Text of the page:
HEALTH

CRN questions conclusions of vitamin study

BY Michael Johnsen

WASHINGTON The Council for Responsible Nutrition on Wednesday countered that a recently-updated meta-analysis in the Cochrane Database of Systematic Reviews that claimed supplementation with vitamins A, E and beta-carotene could be hazardous to your long-term health does not debunk the body of scientific research that has shown that taking antioxidant supplements, including vitamins C and E, beta-carotene, zinc and selenium, consistently over the long-term, can play a role in reducing the risk of chronic disease.

“Antioxidant supplements are certainly not meant to be magic bullets and should not realistically be expected to undo a lifetime of unhealthy habits,” stated Andrew Shao, vice president, scientific and regulatory affairs, for CRN. “However, when used properly, in combination with eating a healthy diet, getting plenty of exercise, not smoking, etc., antioxidant supplements can play an important role in maintaining and promoting overall health.”

The authors of this meta-analysis examined the effects of antioxidant supplements on all-cause mortality, concluding with negative generalizations that discount most of the body of scientific research behind antioxidants supplements.

“The conclusions one can reach from this meta-analysis are very limited,” commented John Hathcock, CRN senior vice president of scientific and international affairs. “In fact, a variation of these results has already been published and was heavily criticized in its original version, due, in part, to the authors’ systematic exclusion of studies that didn’t support the hypothesis they were trying to prove. … With nearly 750 studies to choose from, it’s interesting that they chose to include only 67 studies—less than 9 percent of the total clinical trials on antioxidants that are available. “

Although the authors claimed to be assessing antioxidant supplements for the prevention of mortality, they excluded all studies—405 of them—that reported no deaths, CRN charged.

“It really comes down to whether or not this meta-analysis should mean anything to consumers or scientists,” Shao said. “And from a practical standpoint, it doesn’t mean much.”

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Longs debuts OTC assistance kiosk in stores

BY Doug Desjardins

MOUNTAIN VIEW, Calif. Longs Drug has launched a new in-store merchandising program that helps shoppers find the right over-the-counter medication for the problem they need to treat.

Longs launched PHARMAssist in 140 stores this week after testing the system in a handful of stores for nearly a year. The interactive, touch-screen kiosk is located in the OTC aisle and prompts consumers to answer questions about the health problem they need to treat and provides a list of medications that best address their needs.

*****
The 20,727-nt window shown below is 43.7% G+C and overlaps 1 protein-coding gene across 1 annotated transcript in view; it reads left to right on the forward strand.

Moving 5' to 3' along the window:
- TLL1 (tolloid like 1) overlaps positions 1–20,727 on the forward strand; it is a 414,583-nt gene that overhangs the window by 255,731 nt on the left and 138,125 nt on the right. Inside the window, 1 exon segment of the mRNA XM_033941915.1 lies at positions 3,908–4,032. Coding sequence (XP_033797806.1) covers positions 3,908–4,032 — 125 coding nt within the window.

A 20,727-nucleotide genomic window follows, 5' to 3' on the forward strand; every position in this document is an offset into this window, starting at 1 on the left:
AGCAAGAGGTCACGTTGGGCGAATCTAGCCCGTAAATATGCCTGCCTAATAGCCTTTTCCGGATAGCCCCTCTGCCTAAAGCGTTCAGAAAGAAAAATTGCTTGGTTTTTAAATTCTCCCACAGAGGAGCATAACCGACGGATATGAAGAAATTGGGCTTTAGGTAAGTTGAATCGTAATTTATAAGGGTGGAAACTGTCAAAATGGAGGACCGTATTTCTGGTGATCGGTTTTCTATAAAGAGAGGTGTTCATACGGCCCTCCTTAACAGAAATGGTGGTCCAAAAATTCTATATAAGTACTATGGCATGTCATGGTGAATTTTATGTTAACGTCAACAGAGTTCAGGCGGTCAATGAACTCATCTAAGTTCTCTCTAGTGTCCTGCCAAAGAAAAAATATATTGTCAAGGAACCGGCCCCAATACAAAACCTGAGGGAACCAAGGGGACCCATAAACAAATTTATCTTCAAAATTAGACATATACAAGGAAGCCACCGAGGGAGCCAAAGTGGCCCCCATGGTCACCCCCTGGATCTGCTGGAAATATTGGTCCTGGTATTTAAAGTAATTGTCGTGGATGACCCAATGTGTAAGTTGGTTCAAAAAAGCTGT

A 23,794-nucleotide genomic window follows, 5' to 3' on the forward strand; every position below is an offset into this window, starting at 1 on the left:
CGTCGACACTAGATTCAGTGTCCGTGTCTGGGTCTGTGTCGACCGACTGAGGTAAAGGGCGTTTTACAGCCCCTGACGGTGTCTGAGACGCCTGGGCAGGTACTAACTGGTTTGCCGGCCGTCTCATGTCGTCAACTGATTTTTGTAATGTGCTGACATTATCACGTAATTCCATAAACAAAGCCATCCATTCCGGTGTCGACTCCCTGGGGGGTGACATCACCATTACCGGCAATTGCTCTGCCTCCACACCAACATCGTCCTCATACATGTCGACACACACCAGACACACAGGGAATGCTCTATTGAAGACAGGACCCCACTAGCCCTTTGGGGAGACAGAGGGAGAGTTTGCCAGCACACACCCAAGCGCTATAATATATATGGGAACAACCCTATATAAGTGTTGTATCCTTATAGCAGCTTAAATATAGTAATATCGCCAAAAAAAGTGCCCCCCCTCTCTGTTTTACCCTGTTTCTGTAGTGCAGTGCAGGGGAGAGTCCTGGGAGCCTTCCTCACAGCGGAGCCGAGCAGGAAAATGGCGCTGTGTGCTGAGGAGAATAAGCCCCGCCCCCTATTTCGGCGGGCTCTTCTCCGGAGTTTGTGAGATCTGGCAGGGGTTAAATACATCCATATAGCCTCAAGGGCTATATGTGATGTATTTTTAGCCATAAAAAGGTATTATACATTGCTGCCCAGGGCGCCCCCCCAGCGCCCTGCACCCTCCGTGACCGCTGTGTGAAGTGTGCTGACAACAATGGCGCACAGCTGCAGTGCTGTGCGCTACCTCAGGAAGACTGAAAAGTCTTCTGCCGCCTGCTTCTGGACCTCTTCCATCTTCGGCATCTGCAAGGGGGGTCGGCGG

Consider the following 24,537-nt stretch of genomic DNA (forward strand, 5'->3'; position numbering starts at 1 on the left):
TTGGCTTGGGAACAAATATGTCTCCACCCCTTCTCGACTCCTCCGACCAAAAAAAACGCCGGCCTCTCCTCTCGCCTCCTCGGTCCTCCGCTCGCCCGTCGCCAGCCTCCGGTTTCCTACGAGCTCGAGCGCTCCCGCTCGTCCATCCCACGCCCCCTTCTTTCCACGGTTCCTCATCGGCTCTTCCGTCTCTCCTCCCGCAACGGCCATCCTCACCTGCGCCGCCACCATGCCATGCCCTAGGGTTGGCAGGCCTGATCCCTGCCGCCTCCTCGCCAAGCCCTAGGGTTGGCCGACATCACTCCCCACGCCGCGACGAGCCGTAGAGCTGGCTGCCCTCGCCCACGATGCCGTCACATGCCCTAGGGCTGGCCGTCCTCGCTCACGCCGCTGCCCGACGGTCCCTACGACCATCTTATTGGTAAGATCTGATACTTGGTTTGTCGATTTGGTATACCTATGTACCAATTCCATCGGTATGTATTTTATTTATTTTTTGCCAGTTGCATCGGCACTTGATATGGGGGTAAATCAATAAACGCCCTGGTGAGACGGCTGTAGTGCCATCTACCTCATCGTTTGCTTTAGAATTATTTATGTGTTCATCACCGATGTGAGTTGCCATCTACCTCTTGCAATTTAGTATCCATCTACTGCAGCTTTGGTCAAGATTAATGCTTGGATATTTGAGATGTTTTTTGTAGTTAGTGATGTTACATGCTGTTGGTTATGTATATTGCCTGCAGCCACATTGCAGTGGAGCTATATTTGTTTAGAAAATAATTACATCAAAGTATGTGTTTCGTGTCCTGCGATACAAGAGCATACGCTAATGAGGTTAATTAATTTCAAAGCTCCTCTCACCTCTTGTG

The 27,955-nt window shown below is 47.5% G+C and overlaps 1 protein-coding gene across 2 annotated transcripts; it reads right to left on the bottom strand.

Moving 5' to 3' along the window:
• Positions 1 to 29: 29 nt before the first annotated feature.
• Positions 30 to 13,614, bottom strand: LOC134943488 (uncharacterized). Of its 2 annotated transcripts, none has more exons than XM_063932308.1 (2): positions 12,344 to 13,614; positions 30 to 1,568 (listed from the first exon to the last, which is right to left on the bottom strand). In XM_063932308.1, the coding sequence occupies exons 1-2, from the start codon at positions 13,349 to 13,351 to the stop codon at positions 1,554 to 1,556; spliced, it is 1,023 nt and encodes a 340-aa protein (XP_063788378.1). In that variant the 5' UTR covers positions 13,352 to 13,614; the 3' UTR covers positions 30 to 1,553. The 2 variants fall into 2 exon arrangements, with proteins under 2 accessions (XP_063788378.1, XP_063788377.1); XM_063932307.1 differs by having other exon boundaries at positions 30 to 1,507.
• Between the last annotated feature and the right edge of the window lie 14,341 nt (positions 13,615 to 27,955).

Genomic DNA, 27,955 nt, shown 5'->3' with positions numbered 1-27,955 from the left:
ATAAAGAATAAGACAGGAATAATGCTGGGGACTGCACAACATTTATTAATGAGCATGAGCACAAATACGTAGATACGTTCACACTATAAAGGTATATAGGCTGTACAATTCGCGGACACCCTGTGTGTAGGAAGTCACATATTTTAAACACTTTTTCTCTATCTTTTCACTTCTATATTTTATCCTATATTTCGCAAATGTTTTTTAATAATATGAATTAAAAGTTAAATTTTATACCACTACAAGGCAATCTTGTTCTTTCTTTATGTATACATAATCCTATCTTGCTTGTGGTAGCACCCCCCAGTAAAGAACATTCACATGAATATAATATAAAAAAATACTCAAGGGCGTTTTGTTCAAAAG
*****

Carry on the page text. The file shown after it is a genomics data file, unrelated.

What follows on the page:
“Our customers are faced with a wide variety of over-the-counter product choices,” said Larry Gatta, chief marketing officer for Longs. “They want an interactive solution that recommends and finds exactly what they need. [PHARMAssist] makes it easy and that is our number one priority.”

Evincii, a California-based software company that created PHARMAssist, said an average of 15 percent to 18 percent of OTC shoppers use the system on a daily basis in Longs stores. Evincii chief executive officer Charles Koo said the company is in talks with other retailers interested in using the system in their stores.

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Abbott introduces glucose monitor with no manual coding

BY Adam Kraemer

ABBOTT PARK, Ill. Abbott today announced the availability of the FreeStyle Freedom Lite Blood Glucose Monitoring System.

The newly designed FreeStyle Freedom Lite system provides accurate, reliable results that can help improve diabetes management, according to Abbott. By combining features such as no manual coding, which eliminates one step in the testing process; the world’s smallest sample size requirement (0.3 microliter) and a large display, FreeStyle Freedom Lite system gives people with diabetes a new option to help simplify their diabetes management routine.

The FreeStyle Freedom Lite Blood Glucose Monitoring System is available with an instructional video and product brochure in both English and Spanish.

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